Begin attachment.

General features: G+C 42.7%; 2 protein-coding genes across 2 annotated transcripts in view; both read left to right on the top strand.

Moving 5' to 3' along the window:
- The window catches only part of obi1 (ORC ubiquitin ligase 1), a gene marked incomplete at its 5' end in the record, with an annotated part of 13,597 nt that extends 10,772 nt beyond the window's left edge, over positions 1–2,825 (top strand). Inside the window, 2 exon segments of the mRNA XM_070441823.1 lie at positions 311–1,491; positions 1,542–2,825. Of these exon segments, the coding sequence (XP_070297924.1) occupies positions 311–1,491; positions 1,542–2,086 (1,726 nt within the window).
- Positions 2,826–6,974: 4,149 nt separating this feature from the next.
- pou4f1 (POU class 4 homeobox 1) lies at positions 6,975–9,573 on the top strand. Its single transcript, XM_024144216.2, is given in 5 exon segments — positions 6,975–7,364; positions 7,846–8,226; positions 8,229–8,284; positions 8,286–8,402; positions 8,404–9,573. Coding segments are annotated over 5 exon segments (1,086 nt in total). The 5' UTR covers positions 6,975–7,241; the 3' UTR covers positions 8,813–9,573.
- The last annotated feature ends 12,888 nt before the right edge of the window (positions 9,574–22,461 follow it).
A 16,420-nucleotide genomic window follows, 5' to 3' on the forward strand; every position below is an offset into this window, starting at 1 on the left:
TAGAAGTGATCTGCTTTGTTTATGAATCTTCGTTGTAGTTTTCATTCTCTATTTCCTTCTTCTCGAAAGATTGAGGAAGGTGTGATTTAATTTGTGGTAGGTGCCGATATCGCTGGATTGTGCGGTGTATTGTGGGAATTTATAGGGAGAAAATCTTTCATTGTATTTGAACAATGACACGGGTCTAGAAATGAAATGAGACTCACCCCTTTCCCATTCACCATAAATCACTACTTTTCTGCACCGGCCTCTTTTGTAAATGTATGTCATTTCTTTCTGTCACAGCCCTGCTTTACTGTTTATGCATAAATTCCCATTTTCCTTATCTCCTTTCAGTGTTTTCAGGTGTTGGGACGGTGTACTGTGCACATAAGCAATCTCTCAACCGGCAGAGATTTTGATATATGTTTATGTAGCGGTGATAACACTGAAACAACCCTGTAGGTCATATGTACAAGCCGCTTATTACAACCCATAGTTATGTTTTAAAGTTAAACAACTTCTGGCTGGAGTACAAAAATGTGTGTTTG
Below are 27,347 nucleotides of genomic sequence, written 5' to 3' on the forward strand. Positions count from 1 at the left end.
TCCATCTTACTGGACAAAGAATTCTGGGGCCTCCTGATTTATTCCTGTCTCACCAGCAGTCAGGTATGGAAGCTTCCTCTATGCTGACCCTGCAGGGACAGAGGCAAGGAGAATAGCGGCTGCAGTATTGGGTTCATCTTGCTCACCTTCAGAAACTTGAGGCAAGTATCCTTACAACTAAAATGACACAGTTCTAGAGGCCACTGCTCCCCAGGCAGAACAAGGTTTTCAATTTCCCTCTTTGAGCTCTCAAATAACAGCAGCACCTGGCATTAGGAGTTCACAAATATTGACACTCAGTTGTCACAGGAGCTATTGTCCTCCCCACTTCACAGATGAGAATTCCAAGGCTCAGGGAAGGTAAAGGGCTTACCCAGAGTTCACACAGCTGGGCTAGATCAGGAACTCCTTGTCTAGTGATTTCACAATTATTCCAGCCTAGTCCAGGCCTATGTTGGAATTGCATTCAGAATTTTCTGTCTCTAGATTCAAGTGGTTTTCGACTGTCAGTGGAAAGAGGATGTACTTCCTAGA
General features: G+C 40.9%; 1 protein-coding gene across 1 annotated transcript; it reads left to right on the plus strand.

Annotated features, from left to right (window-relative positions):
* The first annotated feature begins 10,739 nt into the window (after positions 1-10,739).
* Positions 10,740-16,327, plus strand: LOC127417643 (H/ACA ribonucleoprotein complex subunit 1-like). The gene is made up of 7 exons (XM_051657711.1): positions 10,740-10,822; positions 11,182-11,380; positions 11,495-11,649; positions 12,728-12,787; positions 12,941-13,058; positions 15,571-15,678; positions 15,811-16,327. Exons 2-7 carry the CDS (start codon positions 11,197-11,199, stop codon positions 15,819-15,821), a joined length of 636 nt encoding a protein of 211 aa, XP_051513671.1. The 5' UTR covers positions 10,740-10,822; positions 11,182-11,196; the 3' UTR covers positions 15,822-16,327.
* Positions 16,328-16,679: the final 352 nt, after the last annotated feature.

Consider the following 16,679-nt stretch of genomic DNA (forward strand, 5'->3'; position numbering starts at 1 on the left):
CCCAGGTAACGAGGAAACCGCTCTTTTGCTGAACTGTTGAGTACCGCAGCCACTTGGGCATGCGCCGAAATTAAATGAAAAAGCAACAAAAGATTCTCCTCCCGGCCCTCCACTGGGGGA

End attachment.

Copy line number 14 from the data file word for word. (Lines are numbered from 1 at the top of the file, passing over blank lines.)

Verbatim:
* Positions 10,740-16,327, plus strand: LOC127417643 (H/ACA ribonucleoprotein complex subunit 1-like). The gene is made up of 7 exons (XM_051657711.1): positions 10,740-10,822; positions 11,182-11,380; positions 11,495-11,649; positions 12,728-12,787; positions 12,941-13,058; positions 15,571-15,678; positions 15,811-16,327. Exons 2-7 carry the CDS (start codon positions 11,197-11,199, stop codon positions 15,819-15,821), a joined length of 636 nt encoding a protein of 211 aa, XP_051513671.1. The 5' UTR covers positions 10,740-10,822; positions 11,182-11,196; the 3' UTR covers positions 15,822-16,327.